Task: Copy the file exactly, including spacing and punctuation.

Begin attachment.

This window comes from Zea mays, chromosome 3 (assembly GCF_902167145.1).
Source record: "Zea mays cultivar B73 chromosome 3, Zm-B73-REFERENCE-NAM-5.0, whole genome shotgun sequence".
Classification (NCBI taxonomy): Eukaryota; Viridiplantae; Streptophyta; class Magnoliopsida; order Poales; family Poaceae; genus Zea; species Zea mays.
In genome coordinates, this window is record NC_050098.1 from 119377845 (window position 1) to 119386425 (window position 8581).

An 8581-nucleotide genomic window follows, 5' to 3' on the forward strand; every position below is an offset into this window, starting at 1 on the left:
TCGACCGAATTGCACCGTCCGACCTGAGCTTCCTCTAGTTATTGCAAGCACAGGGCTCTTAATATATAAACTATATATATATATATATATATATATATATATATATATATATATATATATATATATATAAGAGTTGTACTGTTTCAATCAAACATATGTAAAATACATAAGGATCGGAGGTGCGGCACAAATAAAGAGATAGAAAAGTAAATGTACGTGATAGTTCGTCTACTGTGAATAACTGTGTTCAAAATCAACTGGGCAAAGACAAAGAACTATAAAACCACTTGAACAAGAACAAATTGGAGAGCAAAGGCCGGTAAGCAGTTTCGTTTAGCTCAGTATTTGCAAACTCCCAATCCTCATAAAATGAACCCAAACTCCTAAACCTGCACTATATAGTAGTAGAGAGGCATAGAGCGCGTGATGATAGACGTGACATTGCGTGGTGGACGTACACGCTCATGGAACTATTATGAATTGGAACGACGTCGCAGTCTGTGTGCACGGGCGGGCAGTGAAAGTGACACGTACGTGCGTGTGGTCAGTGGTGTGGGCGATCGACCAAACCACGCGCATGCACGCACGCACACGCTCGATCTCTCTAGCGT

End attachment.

This window comes from Zea mays, chromosome 3 (assembly GCF_902167145.1).
Source record: "Zea mays cultivar B73 chromosome 3, Zm-B73-REFERENCE-NAM-5.0, whole genome shotgun sequence".
Classification (NCBI taxonomy): Eukaryota; Viridiplantae; Streptophyta; class Magnoliopsida; order Poales; family Poaceae; genus Zea; species Zea mays.
In genome coordinates, this window is record NC_050098.1 from 119377845 (window position 1) to 119386425 (window position 8581).

An 8581-nucleotide genomic window follows, 5' to 3' on the forward strand; every position below is an offset into this window, starting at 1 on the left:
TCGACCGAATTGCACCGTCCGACCTGAGCTTCCTCTAGTTATTGCAAGCACAGGGCTCTTAATATATAAACTATATATATATATATATATATATATATATATATATATATATATATATATATATATATAAGAGTTGTACTGTTTCAATCAAACATATGTAAAATACATAAGGATCGGAGGTGCGGCACAAATAAAGAGATAGAAAAGTAAATGTACGTGATAGTTCGTCTACTGTGAATAACTGTGTTCAAAATCAACTGGGCAAAGACAAAGAACTATAAAACCACTTGAACAAGAACAAATTGGAGAGCAAAGGCCGGTAAGCAGTTTCGTTTAGCTCAGTATTTGCAAACTCCCAATCCTCATAAAATGAACCCAAACTCCTAAACCTGCACTATATAGTAGTAGAGAGGCATAGAGCGCGTGATGATAGACGTGACATTGCGTGGTGGACGTACACGCTCATGGAACTATTATGAATTGGAACGACGTCGCAGTCTGTGTGCACGGGCGGGCAGTGAAAGTGACACGTACGTGCGTGTGGTCAGTGGTGTGGGCGATCGACCAAACCACGCGCATGCACGCACGCACACGCTCGATCTCTCTAGCGT